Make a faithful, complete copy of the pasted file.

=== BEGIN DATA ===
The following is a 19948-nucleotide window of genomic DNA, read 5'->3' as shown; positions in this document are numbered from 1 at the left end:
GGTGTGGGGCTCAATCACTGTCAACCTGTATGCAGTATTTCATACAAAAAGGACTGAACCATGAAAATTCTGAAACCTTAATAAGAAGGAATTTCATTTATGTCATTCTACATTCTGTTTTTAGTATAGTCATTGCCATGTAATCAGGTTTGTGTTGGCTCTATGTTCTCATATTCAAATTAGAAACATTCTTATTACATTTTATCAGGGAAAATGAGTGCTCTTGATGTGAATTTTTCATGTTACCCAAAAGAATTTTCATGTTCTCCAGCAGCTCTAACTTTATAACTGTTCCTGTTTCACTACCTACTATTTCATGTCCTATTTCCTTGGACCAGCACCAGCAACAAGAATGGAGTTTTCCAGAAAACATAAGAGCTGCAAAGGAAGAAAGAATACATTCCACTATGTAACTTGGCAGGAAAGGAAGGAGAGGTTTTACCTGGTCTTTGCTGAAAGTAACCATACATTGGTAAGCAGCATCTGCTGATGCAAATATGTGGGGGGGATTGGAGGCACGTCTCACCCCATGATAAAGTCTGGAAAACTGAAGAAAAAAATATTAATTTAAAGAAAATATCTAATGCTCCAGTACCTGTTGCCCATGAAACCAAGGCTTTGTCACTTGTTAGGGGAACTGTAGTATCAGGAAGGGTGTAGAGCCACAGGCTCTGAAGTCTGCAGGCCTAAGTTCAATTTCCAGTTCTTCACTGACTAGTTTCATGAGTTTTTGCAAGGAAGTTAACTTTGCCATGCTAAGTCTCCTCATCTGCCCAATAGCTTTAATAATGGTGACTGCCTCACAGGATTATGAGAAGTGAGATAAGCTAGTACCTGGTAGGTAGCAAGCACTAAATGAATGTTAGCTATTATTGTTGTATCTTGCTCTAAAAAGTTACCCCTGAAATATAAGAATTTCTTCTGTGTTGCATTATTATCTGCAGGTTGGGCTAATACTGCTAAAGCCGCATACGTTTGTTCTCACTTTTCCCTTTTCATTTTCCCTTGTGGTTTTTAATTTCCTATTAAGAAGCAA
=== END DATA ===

The following is a 19948-nucleotide window of genomic DNA, read 5'->3' as shown; positions in this document are numbered from 1 at the left end:
GGTGTGGGGCTCAATCACTGTCAACCTGTATGCAGTATTTCATACAAAAAGGACTGAACCATGAAAATTCTGAAACCTTAATAAGAAGGAATTTCATTTATGTCATTCTACATTCTGTTTTTAGTATAGTCATTGCCATGTAATCAGGTTTGTGTTGGCTCTATGTTCTCATATTCAAATTAGAAACATTCTTATTACATTTTATCAGGGAAAATGAGTGCTCTTGATGTGAATTTTTCATGTTACCCAAAAGAATTTTCATGTTCTCCAGCAGCTCTAACTTTATAACTGTTCCTGTTTCACTACCTACTATTTCATGTCCTATTTCCTTGGACCAGCACCAGCAACAAGAATGGAGTTTTCCAGAAAACATAAGAGCTGCAAAGGAAGAAAGAATACATTCCACTATGTAACTTGGCAGGAAAGGAAGGAGAGGTTTTACCTGGTCTTTGCTGAAAGTAACCATACATTGGTAAGCAGCATCTGCTGATGCAAATATGTGGGGGGGATTGGAGGCACGTCTCACCCCATGATAAAGTCTGGAAAACTGAAGAAAAAAATATTAATTTAAAGAAAATATCTAATGCTCCAGTACCTGTTGCCCATGAAACCAAGGCTTTGTCACTTGTTAGGGGAACTGTAGTATCAGGAAGGGTGTAGAGCCACAGGCTCTGAAGTCTGCAGGCCTAAGTTCAATTTCCAGTTCTTCACTGACTAGTTTCATGAGTTTTTGCAAGGAAGTTAACTTTGCCATGCTAAGTCTCCTCATCTGCCCAATAGCTTTAATAATGGTGACTGCCTCACAGGATTATGAGAAGTGAGATAAGCTAGTACCTGGTAGGTAGCAAGCACTAAATGAATGTTAGCTATTATTGTTGTATCTTGCTCTAAAAAGTTACCCCTGAAATATAAGAATTTCTTCTGTGTTGCATTATTATCTGCAGGTTGGGCTAATACTGCTAAAGCCGCATACGTTTGTTCTCACTTTTCCCTTTTCATTTTCCCTTGTGGTTTTTAATTTCCTATTAAGAAGCAA